Lotto plays are usually going to be a sort of breakout or beat down bottom play, but they have a couple characteristics that make them lottos, mainly absurdly high risk and reward. I like to think of them as “all or nothing” plays, kind of like a lotto ticket, where you’re either losing your entire investment or you’re hitting the big one. There is no official criteria for a play to be considered a lotto (other than high risk and reward), but I tend to think of most of them as being triple zero penny stocks / pink sheet stocks (.0001 – .0009), though they don’t always have to be.
Lottos often will have very low volume, where the plan is to buy when the stock is seemingly dead with the intention of selling it one day into strength and momentum. An example of a lotto success story would be EESO, where it ran from .0005 to a high of .05 in less than a month and a half. That is going to be the best case scenario, but if you hold out for the 100 bagger every time you’re going to miss out on smaller but still impressive runners. The key here is to sell in portions into the strength, locking in profits along the way, though still leaving some on the table to try and capture that next penny stock that makes it big.
Now to get more specific as to what to look for, I’m going to use one of my current lotto plays as an example. I’ll break it down as to what I like about the chart and why, and we can watch to see if it ends up flying to the moon or sinking like a stone. I’ll also preface it by saying this, the odds are that your lotto play will not work out for you. It’s just not that easy to find those elusive runners, but you won’t catch one if you don’t try and just one winner can make up for many losers. One thing to remember is to only use gambling money to play them. You wouldn’t go out and spend next month’s rent money on lotto tickets and you definitely shouldn’t do the same with lotto plays.
Now for starters, you’re going to need a stock screener which offers long term charts. EquityFeed’s charts (see my review here) only go back a year, so you’re going to need a program that goes back further than that. StockCharts.com’s free charts can go back up to 3 years, which is fine, but a paid subscription will allow you to go back much further. Nothing beats StockCharts.com as far as long term charts go, and their free service’s 3 year perspective should suffice in most cases. Typically 3 – 5 years worth of data is enough to see the big picture, though it won’t hurt to go back further. Also, when looking at longer term perspectives like this, I recommend switching over to weekly candles. Now that you’ve got the chart up and can see the action from the previous years, here are some things to look for:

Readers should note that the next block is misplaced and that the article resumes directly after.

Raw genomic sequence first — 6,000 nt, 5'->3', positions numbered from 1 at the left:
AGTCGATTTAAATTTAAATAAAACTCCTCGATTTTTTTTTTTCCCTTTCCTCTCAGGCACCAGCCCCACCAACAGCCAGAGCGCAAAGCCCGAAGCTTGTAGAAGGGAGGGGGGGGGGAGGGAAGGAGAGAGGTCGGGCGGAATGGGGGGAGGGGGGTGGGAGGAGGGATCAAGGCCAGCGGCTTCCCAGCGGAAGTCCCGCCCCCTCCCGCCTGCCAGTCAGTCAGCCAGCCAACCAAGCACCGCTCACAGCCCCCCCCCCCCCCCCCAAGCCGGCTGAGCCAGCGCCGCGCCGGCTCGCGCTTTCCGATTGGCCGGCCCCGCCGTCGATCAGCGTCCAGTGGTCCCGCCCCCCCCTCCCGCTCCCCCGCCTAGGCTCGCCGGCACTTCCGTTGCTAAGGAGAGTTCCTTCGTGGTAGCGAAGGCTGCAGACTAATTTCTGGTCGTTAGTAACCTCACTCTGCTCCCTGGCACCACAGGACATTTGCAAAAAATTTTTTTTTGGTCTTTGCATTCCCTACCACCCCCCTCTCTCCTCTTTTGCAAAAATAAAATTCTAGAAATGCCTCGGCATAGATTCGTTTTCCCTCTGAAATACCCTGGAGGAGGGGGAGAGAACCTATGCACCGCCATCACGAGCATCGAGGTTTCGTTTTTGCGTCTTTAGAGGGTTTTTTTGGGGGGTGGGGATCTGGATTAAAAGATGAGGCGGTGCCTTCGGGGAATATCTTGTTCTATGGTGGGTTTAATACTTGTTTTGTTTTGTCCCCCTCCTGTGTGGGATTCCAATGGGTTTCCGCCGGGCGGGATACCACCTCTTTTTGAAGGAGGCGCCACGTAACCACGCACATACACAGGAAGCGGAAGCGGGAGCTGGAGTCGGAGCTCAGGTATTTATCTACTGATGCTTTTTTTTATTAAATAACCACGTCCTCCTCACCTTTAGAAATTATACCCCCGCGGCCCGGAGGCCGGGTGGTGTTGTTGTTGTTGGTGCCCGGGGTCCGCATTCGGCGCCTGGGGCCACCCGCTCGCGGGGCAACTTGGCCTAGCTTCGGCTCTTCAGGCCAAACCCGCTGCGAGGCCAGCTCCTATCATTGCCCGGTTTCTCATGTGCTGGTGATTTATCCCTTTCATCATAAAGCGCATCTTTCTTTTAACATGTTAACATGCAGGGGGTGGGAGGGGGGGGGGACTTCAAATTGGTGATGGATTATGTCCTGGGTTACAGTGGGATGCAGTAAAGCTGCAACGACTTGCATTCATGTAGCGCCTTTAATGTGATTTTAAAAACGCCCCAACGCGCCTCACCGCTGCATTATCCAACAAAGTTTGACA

-Bloodshed: I like to look for the stocks that have been mercilessly beaten down, often for multiple years in a row. It’s not uncommon for these plays to have gone through reverse splits, which are absolutely horrible to shareholders of penny stocks, and that results in many disgruntled bagholders. With sentiment so low, it’s going to result in nothing but sellers and very little buying, and market makers can and do use this to continually short the stock into nothingness. Bloodshed alone shouldn’t be a good enough reason to buy, since these selloffs can last for years and years thanks to poor sentiment, short sellers, and company backed dilution. You need to see a sign that things have changed for the better. The company itself doesn’t necessarily have to be turning things around, but you should see something in the chart that is hinting at it.
-Broken Downtrend: By looking at the past 3 – 5 years (or more), you can now easily see the bigger picture and draw some trendlines to add structure to the action. Start at the top and connect the tops of the candle bodies. This is an art and not a science, everyone’s trendlines may be a bit different and you may be able to draw multiple lines. The key is to identify what looks the most obvious to you and draw the line so it hits as many peaks as possible. In the link below of the example I used, you can see the two trend lines I drew, with the thicker one having multiple times it rejected the price. I drew an X to mark every time the price bounced off of that line. When you see that main trendline has been broken, that can often be an initial sign of things slowly but surely starting to turn back around.